FIG. 4 illustrates a typical pattern for the stationary contacts 8, such as might be used for switching a number of antenna elements to select various combinations of the elements. In this representative application, for example, the switch 1 would be used with a television indoor antenna so that the viewer might select one of several differing arrangements of the antenna elements for differing conditions for television channels. Thus, in the position shown in dash-dot lines for the moving contacts 8, terminals A and C are coupled together as also are terminals H and G. It will be seen that a large variety of other contact arrangements may be obtained by a suitable positioning of stationary contacts 8 with regard to the positions of the moving contacts 3 as they move around their circular paths from one switch position to another.
As described above, the switch 1 is seen to comprise relatively few parts which are easily produced by molding and by known circuit etching techniques.
If desired, the connecting wires between contacts 8 and terminals 9 may be recessed by pressing them into the base material of plate 5 to prevent contact by moving contacts 3 and the resulting wear.
Additional switch circuit flexibility may be obtained by making additional connections between the contacts 8 and the terminals by using the outside (bottom) surface of the contact plate 5 employing double clad printed circuit laminates with plate through holes or similar well known production techniques as seen at 9' in FIG. 2. This permits the switch to be easily assembled by a method requiring only a few steps wherein the shaft 2 and the moving contact members 3 are inserted into the switch body 6. The desired number of moving contacts 3 are simply inserted into the apertures 18 against the force of the contact pressure springs 21 while the stationary contact plate 5 is slipped into place and is fastened to the body 6 by plastic welding or other known plastic adhering techniques. With the easily produced stationary contact 8 patterns obtained by the printed circuit technique and with the use of the preferred moving contact 3 arrangement, an almost infinite number of switching patterns is readily obtained resulting in a simple, rugged, inexpensive, and versatile switch.
The present switch design has all critical switch functions occurring in a closed protected volume provided by contact plate 5 and the abutting unitary switch body 6 thereby providing protection from dust, dirt, and other mechanical damage due to handling or wiring. Further protection from corrosive or explosive atmosphere is obtained by the use of seals such as elastomer O-rings between shaft 2 and the central bearing holes and contact plate 5 and by the addition of sealing compound elastomer or adhesives at the juncture of the switch body 6 and contact plate 5.
The switch plastic portions may be formed of known plastics used for molded electrical devices or elements with Delryn or a related plastic being satisfactory. The moving contacts 3 are formed of conducting metals, such as plated brass or other metals coated with highly conducting materials at the contact surfaces. The printed circuit for the contacts 8 is formed of the usual printed circuit materials.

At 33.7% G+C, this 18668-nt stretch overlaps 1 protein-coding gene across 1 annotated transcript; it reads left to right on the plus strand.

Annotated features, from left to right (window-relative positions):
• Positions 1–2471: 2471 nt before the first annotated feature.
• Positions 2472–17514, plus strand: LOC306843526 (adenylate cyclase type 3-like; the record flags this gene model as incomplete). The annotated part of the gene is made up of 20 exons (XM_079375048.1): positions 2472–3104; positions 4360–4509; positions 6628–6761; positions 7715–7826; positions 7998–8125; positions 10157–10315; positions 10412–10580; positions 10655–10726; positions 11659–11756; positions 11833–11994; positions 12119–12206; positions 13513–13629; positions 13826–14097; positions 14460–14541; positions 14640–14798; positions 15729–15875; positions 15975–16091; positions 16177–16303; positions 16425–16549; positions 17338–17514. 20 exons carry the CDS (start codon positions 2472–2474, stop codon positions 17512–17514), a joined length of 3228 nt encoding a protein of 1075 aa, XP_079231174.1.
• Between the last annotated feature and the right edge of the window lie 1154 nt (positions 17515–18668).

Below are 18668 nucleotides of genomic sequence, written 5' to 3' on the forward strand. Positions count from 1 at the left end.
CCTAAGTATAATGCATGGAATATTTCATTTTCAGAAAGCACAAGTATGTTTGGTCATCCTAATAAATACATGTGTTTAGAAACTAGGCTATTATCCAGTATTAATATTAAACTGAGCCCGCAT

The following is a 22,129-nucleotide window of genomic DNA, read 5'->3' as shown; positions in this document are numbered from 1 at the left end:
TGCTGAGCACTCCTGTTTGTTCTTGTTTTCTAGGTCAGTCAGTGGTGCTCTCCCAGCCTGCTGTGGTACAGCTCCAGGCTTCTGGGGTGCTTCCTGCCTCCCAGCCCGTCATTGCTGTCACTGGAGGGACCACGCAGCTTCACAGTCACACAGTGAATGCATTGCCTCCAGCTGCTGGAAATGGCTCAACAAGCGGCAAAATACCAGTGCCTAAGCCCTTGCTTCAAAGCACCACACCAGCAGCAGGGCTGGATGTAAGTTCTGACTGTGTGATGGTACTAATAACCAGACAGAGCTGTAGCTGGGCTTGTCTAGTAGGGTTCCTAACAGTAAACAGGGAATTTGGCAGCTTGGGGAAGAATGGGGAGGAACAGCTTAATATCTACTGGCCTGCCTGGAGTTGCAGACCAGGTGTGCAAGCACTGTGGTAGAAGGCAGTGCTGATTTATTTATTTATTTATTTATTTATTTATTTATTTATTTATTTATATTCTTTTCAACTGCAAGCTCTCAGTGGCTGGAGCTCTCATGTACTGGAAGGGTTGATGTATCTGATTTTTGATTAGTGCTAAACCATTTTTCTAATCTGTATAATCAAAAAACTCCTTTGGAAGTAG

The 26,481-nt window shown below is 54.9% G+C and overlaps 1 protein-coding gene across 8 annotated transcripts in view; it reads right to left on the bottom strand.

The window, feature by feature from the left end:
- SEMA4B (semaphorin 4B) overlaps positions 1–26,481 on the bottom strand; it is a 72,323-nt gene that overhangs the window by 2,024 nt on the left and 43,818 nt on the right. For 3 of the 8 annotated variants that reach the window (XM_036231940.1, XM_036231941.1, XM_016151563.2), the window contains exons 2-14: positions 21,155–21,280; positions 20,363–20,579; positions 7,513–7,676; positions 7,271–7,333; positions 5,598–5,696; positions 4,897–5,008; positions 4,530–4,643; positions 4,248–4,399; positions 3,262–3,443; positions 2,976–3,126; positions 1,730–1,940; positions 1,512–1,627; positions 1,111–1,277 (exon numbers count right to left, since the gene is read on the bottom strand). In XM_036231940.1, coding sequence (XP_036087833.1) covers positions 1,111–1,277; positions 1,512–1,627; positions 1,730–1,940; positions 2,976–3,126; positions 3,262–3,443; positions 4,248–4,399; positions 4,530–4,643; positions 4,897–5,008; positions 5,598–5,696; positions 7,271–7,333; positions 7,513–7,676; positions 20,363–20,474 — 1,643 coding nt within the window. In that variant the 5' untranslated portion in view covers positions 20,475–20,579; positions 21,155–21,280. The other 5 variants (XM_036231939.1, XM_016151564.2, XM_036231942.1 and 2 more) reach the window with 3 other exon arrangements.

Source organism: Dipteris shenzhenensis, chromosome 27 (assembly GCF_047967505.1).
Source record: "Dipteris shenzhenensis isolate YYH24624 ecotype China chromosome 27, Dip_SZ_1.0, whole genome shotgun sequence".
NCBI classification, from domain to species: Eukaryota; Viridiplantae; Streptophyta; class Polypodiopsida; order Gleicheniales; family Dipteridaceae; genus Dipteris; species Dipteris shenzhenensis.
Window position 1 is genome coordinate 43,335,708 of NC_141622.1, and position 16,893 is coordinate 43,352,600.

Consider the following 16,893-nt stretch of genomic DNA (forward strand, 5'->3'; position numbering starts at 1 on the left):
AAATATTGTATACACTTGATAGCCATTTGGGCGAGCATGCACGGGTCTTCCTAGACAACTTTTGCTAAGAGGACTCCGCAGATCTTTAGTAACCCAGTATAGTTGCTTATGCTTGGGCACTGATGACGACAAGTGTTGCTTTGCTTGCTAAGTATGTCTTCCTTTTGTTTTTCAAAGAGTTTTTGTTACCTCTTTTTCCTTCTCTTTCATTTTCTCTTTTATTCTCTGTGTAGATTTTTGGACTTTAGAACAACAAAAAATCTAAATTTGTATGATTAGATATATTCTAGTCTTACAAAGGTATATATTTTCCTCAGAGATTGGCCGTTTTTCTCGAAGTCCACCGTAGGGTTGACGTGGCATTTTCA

Multiple switches may be formed by extending the common contact plate 5 to encompass the circuits for multiple switch assemblies, each containing a separate switch body 6, shaft 2, etc. An interconnection between switches 1 may be formed on contact plate 5 and additional circuit elements may be attached to the contact plate using known techniques to form the desired circuit and circuit modules as seen in FIG. 8.
It will therefore be seen that an improved switch adapted for multicontact, multichannel use has been provided which is rugged, easily manufactured, inexpensive, and versatile. These characteristics adapt the switch for numerous uses in electrical switching including antenna switching applications, television channel or related circuit switching applications, and a variety of other uses requiring the simultaneous switching of a number of outlet or circuit points.
As various changes may be made in the form, construction and arrangement of the parts herein without departing from the spirit and scope of the invention and without sacrificing any of its advantages, it is to be understood that all matter herein is to be interpreted as illustrative and not in a limiting sense.
A preferred embodiment of the invention has been chosen for purposes of illustration and description and is shown in the accompanying drawings, forming a part of the specification, wherein:
FIG. 1 is a perspective view of a preferred embodiment of a switch in accordance with the present invention.
FIG. 2 is a vertical sectional view of the switch of FIG. 1.
FIG. 3 is a horizontal sectional view of the switch body taken along line 3--3 on FIG. 2.
FIG. 4 is a horizontal sectional view of the switch body taken along line 4--4 on FIG. 2.
FIG. 5 is a vertical sectional view of an alternate embodiment of the detent arm.
FIG. 6 is a vertical sectional view of an alternate embodiment of the detent means.
FIG. 7 is an exploded perspective view of the switch.
FIG. 8 is a perspective view of an alternate embodiment with multiple switches.